i) Perpendicular error

This happens when the frame of the sextant and the index mirror are not perpendicular to each other.

To check this, you need to place the index arm at about 60° on the arc and hold the sextant horizontally with the arc away from you at arm’s length. Then look into the index mirror. If there is no error the arc of the sextant should appear as continuous and unbroken into the mirror.

If the two views appear to be broken, then there must be an error. Thereby you should adjust the mirror until the reflection and direct view of the arc appear to be continuous.

ii) Side error

This happens when the horizon glass/mirror and the plane of the instrument are not perpendicular to each other. To check whether this error is present, first zero the index arm then observe a star through the sextant.

Then rotate the tangent screw back and forth so that the reflected image passes alternately above and below the direct view. If there is no error the reflected image should pass directly over the unelected image while changing from one position to another.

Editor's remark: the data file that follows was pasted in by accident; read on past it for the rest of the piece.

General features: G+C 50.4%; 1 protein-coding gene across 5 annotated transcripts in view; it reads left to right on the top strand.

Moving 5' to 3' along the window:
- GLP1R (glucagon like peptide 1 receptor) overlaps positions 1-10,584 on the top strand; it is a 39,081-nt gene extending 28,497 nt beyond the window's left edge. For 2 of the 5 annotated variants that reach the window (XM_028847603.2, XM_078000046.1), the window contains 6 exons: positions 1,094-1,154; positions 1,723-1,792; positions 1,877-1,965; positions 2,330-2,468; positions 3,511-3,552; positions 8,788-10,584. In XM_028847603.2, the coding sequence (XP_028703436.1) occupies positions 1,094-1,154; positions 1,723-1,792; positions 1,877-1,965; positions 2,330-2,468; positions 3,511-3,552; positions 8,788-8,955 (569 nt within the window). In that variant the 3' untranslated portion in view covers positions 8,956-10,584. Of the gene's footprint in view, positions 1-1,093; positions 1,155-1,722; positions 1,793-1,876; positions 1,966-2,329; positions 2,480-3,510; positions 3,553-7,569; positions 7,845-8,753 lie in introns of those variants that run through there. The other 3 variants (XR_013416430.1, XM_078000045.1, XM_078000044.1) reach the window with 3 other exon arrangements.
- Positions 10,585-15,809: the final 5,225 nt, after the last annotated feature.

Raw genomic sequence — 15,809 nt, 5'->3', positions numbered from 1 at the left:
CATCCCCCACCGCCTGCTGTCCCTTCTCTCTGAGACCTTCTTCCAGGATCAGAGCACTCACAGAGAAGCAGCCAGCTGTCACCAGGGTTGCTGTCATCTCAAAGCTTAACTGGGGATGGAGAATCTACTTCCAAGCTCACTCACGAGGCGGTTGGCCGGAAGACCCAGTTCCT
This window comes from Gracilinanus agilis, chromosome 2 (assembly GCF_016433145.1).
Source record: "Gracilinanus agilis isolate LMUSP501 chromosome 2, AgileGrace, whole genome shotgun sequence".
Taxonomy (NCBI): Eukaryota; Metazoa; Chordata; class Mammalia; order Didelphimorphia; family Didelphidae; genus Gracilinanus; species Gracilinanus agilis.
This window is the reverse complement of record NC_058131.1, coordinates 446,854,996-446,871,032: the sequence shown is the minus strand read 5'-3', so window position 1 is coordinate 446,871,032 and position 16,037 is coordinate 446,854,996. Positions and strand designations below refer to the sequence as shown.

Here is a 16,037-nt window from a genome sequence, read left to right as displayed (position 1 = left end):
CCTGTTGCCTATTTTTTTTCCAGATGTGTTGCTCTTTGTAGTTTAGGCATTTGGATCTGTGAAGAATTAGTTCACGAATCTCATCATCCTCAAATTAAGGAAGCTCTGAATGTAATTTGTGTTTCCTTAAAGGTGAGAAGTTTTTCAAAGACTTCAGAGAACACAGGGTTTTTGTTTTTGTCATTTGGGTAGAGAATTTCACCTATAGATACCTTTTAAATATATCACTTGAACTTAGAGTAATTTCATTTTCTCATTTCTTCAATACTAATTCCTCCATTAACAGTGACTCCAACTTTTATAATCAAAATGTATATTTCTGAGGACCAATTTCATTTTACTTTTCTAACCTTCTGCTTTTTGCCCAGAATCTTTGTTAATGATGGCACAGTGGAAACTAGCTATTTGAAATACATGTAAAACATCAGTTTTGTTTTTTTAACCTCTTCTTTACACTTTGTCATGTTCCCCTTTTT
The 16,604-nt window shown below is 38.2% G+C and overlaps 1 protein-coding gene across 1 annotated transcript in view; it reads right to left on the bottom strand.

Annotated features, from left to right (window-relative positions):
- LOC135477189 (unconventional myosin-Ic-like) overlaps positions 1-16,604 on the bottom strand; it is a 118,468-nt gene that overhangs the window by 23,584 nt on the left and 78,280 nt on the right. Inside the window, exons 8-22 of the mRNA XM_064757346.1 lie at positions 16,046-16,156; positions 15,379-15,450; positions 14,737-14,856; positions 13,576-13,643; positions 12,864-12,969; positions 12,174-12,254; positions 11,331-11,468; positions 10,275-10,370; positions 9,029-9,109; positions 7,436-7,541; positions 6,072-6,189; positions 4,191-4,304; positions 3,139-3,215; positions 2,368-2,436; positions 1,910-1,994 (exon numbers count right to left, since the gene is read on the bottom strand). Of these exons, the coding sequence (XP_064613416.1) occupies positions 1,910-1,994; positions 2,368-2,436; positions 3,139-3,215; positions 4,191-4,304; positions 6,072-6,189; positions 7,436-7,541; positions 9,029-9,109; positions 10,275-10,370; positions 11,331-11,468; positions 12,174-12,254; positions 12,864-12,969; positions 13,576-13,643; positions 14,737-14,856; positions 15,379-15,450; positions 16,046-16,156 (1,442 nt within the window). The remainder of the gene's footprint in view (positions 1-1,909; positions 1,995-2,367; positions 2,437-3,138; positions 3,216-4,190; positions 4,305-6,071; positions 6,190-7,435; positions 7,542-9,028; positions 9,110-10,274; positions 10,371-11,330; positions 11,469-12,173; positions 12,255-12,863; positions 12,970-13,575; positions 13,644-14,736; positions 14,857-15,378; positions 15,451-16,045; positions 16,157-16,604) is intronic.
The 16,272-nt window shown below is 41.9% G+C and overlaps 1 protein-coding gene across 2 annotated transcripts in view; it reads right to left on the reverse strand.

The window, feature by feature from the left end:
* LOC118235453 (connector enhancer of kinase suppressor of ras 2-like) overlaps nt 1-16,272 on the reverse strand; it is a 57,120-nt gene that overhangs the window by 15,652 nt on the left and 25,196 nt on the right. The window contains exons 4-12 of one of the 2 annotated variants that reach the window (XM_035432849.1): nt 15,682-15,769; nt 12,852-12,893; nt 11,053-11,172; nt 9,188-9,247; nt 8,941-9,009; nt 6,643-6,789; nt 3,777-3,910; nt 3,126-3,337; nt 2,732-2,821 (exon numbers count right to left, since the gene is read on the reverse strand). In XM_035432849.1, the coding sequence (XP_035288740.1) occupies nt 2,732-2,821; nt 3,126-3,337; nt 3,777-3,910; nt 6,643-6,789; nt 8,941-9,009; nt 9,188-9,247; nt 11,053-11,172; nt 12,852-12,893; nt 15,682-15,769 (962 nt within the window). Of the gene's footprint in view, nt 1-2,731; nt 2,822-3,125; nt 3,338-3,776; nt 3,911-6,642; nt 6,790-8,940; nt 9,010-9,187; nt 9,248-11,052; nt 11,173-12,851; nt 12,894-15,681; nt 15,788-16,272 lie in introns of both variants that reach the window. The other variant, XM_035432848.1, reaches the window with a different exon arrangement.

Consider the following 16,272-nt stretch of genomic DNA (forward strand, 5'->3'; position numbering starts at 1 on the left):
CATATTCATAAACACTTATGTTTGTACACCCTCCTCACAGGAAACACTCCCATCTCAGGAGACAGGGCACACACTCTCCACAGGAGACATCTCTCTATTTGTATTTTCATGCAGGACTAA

If while changing, it moves to one side, there is a side error. The navigator should then hold the sextant on its side and observe the horizon to check the sextant during the day. If it shows two horizons there is a side error.

The navigator should proceed to adjust the horizon glass/mirror until the stars merge into one image or the horizons are merged into one. Side errors don’t necessarily cause hindrance in precise and accurate measurement but are more a matter of inconvenience. Therefore it can be ignored to a certain extent.

iii) Collimation error

Normally the monocle through which you see the mirror should be parallel to the plane of the sextant. To check whether it truly is so, observe two stars 90 degrees or more apart.  Bring the two stars into coincidence either to the left or the right of the field of view.